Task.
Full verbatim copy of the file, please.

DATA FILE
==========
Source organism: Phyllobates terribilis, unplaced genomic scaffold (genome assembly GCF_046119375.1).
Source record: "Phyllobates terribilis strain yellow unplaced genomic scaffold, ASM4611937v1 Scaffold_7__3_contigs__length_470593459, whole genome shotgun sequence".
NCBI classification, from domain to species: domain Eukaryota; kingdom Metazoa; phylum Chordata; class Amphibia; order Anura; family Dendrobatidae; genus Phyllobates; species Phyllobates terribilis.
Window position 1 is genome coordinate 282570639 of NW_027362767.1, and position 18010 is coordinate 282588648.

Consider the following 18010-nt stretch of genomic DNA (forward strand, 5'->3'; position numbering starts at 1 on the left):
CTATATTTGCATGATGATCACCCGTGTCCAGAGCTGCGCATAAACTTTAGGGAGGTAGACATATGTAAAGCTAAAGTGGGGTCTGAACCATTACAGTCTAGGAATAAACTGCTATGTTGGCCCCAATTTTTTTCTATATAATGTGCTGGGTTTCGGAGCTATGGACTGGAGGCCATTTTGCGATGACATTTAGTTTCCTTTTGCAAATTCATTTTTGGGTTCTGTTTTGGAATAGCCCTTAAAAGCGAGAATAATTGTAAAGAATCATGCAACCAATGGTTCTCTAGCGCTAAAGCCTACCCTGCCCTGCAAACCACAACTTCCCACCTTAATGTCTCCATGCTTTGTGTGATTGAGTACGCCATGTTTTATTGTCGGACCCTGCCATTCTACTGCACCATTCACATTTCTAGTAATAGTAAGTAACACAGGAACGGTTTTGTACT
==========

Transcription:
Source organism: Phyllobates terribilis, unplaced genomic scaffold (genome assembly GCF_046119375.1).
Source record: "Phyllobates terribilis strain yellow unplaced genomic scaffold, ASM4611937v1 Scaffold_7__3_contigs__length_470593459, whole genome shotgun sequence".
NCBI classification, from domain to species: domain Eukaryota; kingdom Metazoa; phylum Chordata; class Amphibia; order Anura; family Dendrobatidae; genus Phyllobates; species Phyllobates terribilis.
Window position 1 is genome coordinate 282570639 of NW_027362767.1, and position 18010 is coordinate 282588648.

Consider the following 18010-nt stretch of genomic DNA (forward strand, 5'->3'; position numbering starts at 1 on the left):
CTATATTTGCATGATGATCACCCGTGTCCAGAGCTGCGCATAAACTTTAGGGAGGTAGACATATGTAAAGCTAAAGTGGGGTCTGAACCATTACAGTCTAGGAATAAACTGCTATGTTGGCCCCAATTTTTTTCTATATAATGTGCTGGGTTTCGGAGCTATGGACTGGAGGCCATTTTGCGATGACATTTAGTTTCCTTTTGCAAATTCATTTTTGGGTTCTGTTTTGGAATAGCCCTTAAAAGCGAGAATAATTGTAAAGAATCATGCAACCAATGGTTCTCTAGCGCTAAAGCCTACCCTGCCCTGCAAACCACAACTTCCCACCTTAATGTCTCCATGCTTTGTGTGATTGAGTACGCCATGTTTTATTGTCGGACCCTGCCATTCTACTGCACCATTCACATTTCTAGTAATAGTAAGTAACACAGGAACGGTTTTGTACT